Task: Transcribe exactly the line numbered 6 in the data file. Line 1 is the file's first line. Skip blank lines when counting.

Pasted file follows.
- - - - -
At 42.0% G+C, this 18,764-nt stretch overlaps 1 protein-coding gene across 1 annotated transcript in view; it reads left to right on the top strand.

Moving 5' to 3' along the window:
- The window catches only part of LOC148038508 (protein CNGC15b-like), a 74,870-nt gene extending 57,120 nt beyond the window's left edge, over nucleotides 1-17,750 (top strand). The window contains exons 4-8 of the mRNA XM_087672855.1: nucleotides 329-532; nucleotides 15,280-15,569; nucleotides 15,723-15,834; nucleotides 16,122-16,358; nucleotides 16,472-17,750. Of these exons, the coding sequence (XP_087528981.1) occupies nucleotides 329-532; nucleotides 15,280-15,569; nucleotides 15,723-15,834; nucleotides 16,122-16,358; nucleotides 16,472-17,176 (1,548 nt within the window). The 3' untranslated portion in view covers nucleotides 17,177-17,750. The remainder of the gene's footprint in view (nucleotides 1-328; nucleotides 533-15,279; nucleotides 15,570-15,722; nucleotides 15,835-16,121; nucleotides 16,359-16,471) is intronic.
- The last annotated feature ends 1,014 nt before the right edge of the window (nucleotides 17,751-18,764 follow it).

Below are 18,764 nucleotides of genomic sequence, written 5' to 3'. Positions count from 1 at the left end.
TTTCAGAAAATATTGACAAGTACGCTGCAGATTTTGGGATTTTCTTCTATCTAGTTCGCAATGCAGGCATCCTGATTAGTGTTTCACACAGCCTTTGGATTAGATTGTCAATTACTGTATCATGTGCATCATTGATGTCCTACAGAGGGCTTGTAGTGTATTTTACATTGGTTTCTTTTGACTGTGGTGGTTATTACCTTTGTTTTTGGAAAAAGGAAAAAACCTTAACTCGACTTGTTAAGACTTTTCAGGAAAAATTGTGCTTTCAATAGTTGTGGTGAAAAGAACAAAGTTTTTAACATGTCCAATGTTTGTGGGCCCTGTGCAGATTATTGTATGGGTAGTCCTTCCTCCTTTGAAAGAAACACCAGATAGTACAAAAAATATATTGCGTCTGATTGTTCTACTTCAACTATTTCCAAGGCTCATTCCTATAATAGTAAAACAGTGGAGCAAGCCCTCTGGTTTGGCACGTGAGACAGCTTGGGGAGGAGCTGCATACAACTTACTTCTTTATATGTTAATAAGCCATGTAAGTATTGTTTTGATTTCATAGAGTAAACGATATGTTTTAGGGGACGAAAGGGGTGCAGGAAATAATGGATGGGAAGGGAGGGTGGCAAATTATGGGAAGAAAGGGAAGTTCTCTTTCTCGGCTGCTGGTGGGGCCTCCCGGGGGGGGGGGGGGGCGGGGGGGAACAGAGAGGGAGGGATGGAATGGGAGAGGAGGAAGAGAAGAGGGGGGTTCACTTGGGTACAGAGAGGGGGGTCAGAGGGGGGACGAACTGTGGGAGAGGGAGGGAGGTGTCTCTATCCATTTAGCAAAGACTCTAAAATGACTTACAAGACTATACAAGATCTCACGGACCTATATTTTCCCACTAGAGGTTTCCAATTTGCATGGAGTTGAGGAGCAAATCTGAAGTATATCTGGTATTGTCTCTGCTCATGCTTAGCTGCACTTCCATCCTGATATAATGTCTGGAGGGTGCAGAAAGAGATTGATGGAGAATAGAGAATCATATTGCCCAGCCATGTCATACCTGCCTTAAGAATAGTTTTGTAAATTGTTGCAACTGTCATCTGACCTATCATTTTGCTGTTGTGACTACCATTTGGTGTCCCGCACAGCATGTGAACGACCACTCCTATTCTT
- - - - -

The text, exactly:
TTTCAGAAAATATTGACAAGTACGCTGCAGATTTTGGGATTTTCTTCTATCTAGTTCGCAATGCAGGCATCCTGATTAGTGTTTCACACAGCCTTTGGATTAGATTGTCAATTACTGTATCATGTGCATCATTGATGTCCTACAGAGGGCTTGTAGTGTATTTTACATTGGTTTCTTTTGACTGTGGTGGTTATTACCTTTGTTTTTGGAAAAAGGAAAAAACCTTAACTCGACTTGTTAAGACTTTTCAGGAAAAATTGTGCTTTCAATAGTTGTGGTGAAAAGAACAAAGTTTTTAACATGTCCAATGTTTGTGGGCCCTGTGCAGATTATTGTATGGGTAGTCCTTCCTCCTTTGAAAGAAACACCAGATAGTACAAAAAATATATTGCGTCTGATTGTTCTACTTCAACTATTTCCAAGGCTCATTCCTATAATAGTAAAACAGTGGAGCAAGCCCTCTGGTTTGGCACGTGAGACAGCTTGGGGAGGAGCTGCATACAACTTACTTCTTTATATGTTAATAAGCCATGTAAGTATTGTTTTGATTTCATAGAGTAAACGATATGTTTTAGGGGACGAAAGGGGTGCAGGAAATAATGGATGGGAAGGGAGGGTGGCAAATTATGGGAAGAAAGGGAAGTTCTCTTTCTCGGCTGCTGGTGGGGCCTCCCGGGGGGGGGGGGGGGCGGGGGGGAACAGAGAGGGAGGGATGGAATGGGAGAGGAGGAAGAGAAGAGGGGGGTTCACTTGGGTACAGAGAGGGGGGTCAGAGGGGGGACGAACTGTGGGAGAGGGAGGGAGGTGTCTCTATCCATTTAGCAAAGACTCTAAAATGACTTACAAGACTATACAAGATCTCACGGACCTATATTTTCCCACTAGAGGTTTCCAATTTGCATGGAGTTGAGGAGCAAATCTGAAGTATATCTGGTATTGTCTCTGCTCATGCTTAGCTGCACTTCCATCCTGATATAATGTCTGGAGGGTGCAGAAAGAGATTGATGGAGAATAGAGAATCATATTGCCCAGCCATGTCATACCTGCCTTAAGAATAGTTTTGTAAATTGTTGCAACTGTCATCTGACCTATCATTTTGCTGTTGTGACTACCATTTGGTGTCCCGCACAGCATGTGAACGACCACTCCTATTCTT